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The Recruitment Marketing Best Practice Series highlights tips and real-world examples from the 13 practices researched in the SmashFly 2015 Fortune 500 Recruitment Marketing Report Card.


Why is it a best practice?

Your employees were candidates. Your employees are who your candidates are going to work with. They know and live your culture. They are your secret brand advocates! Giving your employees a voice in your talent acquisition efforts allows candidates to hear from their future coworkers in their own words about their career experiences at your organization. It’s invaluable.

Key stat alert: 57% of the 2015 Fortune 500 share employee stories on their career site―and it’s one of the top five most used recruitment marketing practices among these top organizations.

Employee stories fuel transparency in your employer brand and attract and engage candidates to apply. They can also help keep applicants in the selection process interested and learning more about your organization and the role they want.

But you have to make sure your employees feel they can be transparent! Authenticity goes both ways: candidates can be turned off by crafted and highly-marketed stories, and employees can be turned off by being forced to put their name on something that isn’t their real experience. Let the truth out. Candidates will know.


How should I use it?

  1. Find your employee advocates first. Those willing and excited to share their hiring experience, day-in-the-life work or love of your culture are your priority. If there’s no one jumping up and down to sing your organization’s praise, start with employees who feel more comfortable sharing already, like marketing or team leaders. Once you get employees participating, it will be easier to show the importance and results of their stories to others. Plus, most people love the spotlight once they are in it!
  2. Think about the stories you want to tell. Instead of paragraphs of copy coming from the “organization,” let your employees do the talking. Understand where feedback on culture, work, benefits, hiring process, etc. would work best. You might want to use a quick day-in-the-life recap video in ads for your hard-to-fill jobs. You could use quick quotes or pull tweets from employees to feature as a stream on your career site. Not every employee story has to be a large production: real-time reactions after an event or photos taken by a team member throughout the day can really showcase culture. And for Pete’s sake, let employees be personal and funny and human on social media!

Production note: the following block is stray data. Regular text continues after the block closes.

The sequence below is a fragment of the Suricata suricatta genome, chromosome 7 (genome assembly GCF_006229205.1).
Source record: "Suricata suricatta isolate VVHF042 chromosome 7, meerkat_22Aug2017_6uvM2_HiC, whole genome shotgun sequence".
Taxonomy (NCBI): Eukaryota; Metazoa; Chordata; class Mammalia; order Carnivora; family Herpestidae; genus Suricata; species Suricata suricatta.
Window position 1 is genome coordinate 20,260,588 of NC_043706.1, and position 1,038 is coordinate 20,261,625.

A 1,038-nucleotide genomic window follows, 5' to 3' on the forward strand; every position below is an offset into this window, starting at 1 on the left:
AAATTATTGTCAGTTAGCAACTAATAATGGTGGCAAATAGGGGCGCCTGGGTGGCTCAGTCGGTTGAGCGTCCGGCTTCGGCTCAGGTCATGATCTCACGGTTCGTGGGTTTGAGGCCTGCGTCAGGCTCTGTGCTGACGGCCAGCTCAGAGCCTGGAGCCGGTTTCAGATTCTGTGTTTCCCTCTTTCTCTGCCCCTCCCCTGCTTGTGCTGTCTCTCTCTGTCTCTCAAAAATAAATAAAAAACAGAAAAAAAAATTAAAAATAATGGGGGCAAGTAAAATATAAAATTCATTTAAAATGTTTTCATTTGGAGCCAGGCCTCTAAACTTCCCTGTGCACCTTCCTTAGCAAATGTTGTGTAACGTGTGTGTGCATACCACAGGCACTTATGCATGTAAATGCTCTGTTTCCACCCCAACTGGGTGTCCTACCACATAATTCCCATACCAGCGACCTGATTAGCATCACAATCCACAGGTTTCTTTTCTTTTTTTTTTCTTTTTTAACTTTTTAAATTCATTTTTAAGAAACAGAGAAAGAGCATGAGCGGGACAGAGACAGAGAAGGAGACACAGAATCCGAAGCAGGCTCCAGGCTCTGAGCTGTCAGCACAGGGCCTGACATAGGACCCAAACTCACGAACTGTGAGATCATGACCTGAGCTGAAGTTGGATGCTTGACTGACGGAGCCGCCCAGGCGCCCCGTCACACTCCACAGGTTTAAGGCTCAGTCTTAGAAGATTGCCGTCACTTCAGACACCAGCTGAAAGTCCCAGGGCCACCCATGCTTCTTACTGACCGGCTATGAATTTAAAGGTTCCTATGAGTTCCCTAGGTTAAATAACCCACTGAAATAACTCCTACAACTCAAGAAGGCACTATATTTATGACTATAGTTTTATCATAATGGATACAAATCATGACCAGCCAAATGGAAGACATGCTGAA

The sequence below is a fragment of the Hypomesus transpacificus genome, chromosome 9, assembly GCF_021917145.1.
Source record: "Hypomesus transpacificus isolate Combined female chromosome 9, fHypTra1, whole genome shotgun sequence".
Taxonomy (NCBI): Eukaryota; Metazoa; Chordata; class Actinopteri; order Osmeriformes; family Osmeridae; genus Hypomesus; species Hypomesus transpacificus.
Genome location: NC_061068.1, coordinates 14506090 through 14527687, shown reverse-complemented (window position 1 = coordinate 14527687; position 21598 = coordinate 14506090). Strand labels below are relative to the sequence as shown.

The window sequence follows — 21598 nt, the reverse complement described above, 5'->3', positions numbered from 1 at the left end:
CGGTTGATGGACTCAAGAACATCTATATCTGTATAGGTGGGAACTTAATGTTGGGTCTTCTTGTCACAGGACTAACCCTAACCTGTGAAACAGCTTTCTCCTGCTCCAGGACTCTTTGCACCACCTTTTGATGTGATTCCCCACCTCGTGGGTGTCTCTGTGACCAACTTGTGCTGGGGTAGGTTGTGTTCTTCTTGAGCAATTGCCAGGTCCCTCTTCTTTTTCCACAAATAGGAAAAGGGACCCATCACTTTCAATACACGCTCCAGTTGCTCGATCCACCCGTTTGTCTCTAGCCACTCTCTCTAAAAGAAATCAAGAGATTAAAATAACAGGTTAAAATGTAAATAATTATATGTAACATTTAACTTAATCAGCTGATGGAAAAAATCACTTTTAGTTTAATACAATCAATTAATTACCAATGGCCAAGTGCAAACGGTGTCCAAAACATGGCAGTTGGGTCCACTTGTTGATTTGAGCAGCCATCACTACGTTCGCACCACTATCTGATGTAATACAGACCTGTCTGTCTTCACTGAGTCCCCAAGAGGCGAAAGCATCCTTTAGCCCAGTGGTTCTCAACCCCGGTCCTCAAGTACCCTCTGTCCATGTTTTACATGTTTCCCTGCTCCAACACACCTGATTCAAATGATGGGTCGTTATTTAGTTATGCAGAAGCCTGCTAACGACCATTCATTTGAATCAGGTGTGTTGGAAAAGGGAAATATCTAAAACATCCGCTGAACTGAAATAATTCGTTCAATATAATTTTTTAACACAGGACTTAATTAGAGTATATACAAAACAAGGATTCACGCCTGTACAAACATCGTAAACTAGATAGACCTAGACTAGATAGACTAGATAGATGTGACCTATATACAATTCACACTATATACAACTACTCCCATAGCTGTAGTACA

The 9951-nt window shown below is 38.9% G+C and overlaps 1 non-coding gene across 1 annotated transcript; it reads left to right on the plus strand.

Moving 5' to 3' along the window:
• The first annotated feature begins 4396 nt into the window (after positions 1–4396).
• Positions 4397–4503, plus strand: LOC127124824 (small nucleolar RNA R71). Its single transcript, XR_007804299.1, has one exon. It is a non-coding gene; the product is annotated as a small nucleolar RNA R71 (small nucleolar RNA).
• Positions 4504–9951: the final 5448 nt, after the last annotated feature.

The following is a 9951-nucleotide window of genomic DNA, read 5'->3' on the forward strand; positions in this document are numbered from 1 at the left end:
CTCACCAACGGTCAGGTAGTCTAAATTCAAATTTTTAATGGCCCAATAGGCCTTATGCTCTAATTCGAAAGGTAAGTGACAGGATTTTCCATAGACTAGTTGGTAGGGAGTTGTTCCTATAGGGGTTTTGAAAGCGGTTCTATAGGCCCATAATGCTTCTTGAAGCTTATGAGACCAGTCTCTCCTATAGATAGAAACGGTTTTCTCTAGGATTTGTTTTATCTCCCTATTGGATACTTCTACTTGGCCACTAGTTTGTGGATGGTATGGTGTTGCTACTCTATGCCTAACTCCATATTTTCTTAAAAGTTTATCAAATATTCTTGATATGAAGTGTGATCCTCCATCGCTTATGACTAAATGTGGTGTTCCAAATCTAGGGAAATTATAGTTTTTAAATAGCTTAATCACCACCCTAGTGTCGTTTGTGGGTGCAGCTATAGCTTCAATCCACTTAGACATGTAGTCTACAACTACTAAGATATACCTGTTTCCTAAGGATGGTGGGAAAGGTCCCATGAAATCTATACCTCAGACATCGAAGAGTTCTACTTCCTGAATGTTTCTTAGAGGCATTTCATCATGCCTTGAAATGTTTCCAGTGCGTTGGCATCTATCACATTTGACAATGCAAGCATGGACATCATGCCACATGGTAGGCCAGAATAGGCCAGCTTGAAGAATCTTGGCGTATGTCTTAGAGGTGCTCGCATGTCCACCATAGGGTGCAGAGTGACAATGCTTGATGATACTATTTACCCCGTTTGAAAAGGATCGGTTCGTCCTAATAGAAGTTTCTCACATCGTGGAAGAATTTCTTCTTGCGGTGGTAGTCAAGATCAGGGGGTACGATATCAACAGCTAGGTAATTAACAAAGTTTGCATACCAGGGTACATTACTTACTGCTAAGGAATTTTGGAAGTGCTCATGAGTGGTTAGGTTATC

3. Really think about the stories your candidates want to hear. Make the candidate the star (shine that spotlight, seriously). How can your employees help them envision themselves in your organization, in a new role and in the future? Get targeted too: place employee stories per department or job family on specific landing pages or job ads. For example, candidates who specify interest in engineering should be nurtured with content from engineers at your company and about key projects they could be working on. Plus, use them in emails to your applicants too: it can help keep applicants engaged in your brand and more likely to accept an offer, should it come their way.


Who is doing it?

We highlighted Kimberly-Clark in our Recruitment Marketing Report Card for their exceptional use of employee stories (big thumbs up!!). Their People page features employees from all over the world across a variety of different positions sharing their growth with the company.

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Not only can you put a face to a name to a position to a location (hyper relevancy for candidates!), you can also see some more specific timelines of the employee’s growth through different positions and locations. This level of depth really speaks to candidates looking for an organization that will invest in their growth and progression. Kudos.

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